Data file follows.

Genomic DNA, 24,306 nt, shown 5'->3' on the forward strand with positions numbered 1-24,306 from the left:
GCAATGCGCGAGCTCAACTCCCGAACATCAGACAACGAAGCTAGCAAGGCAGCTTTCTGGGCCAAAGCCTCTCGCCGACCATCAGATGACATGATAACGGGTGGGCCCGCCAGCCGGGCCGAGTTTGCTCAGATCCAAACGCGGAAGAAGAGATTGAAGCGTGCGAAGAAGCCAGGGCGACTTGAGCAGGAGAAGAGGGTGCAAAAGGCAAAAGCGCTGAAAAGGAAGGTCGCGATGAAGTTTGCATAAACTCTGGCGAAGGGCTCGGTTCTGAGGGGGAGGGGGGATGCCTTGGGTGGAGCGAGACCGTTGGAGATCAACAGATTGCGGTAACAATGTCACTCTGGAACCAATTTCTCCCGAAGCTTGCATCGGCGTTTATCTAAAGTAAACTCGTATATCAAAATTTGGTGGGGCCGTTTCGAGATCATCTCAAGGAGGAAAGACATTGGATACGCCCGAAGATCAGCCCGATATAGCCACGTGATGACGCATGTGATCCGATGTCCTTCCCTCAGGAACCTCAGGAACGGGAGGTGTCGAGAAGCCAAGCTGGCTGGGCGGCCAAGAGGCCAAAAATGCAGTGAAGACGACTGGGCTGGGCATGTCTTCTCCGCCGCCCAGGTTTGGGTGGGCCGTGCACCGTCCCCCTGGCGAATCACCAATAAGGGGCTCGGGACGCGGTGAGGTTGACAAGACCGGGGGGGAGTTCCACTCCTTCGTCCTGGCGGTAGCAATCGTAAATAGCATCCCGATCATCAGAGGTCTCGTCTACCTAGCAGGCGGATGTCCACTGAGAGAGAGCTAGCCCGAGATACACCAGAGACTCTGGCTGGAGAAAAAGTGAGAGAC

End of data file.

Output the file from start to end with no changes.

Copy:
Genomic DNA, 24,306 nt, shown 5'->3' on the forward strand with positions numbered 1-24,306 from the left:
GCAATGCGCGAGCTCAACTCCCGAACATCAGACAACGAAGCTAGCAAGGCAGCTTTCTGGGCCAAAGCCTCTCGCCGACCATCAGATGACATGATAACGGGTGGGCCCGCCAGCCGGGCCGAGTTTGCTCAGATCCAAACGCGGAAGAAGAGATTGAAGCGTGCGAAGAAGCCAGGGCGACTTGAGCAGGAGAAGAGGGTGCAAAAGGCAAAAGCGCTGAAAAGGAAGGTCGCGATGAAGTTTGCATAAACTCTGGCGAAGGGCTCGGTTCTGAGGGGGAGGGGGGATGCCTTGGGTGGAGCGAGACCGTTGGAGATCAACAGATTGCGGTAACAATGTCACTCTGGAACCAATTTCTCCCGAAGCTTGCATCGGCGTTTATCTAAAGTAAACTCGTATATCAAAATTTGGTGGGGCCGTTTCGAGATCATCTCAAGGAGGAAAGACATTGGATACGCCCGAAGATCAGCCCGATATAGCCACGTGATGACGCATGTGATCCGATGTCCTTCCCTCAGGAACCTCAGGAACGGGAGGTGTCGAGAAGCCAAGCTGGCTGGGCGGCCAAGAGGCCAAAAATGCAGTGAAGACGACTGGGCTGGGCATGTCTTCTCCGCCGCCCAGGTTTGGGTGGGCCGTGCACCGTCCCCCTGGCGAATCACCAATAAGGGGCTCGGGACGCGGTGAGGTTGACAAGACCGGGGGGGAGTTCCACTCCTTCGTCCTGGCGGTAGCAATCGTAAATAGCATCCCGATCATCAGAGGTCTCGTCTACCTAGCAGGCGGATGTCCACTGAGAGAGAGCTAGCCCGAGATACACCAGAGACTCTGGCTGGAGAAAAAGTGAGAGAC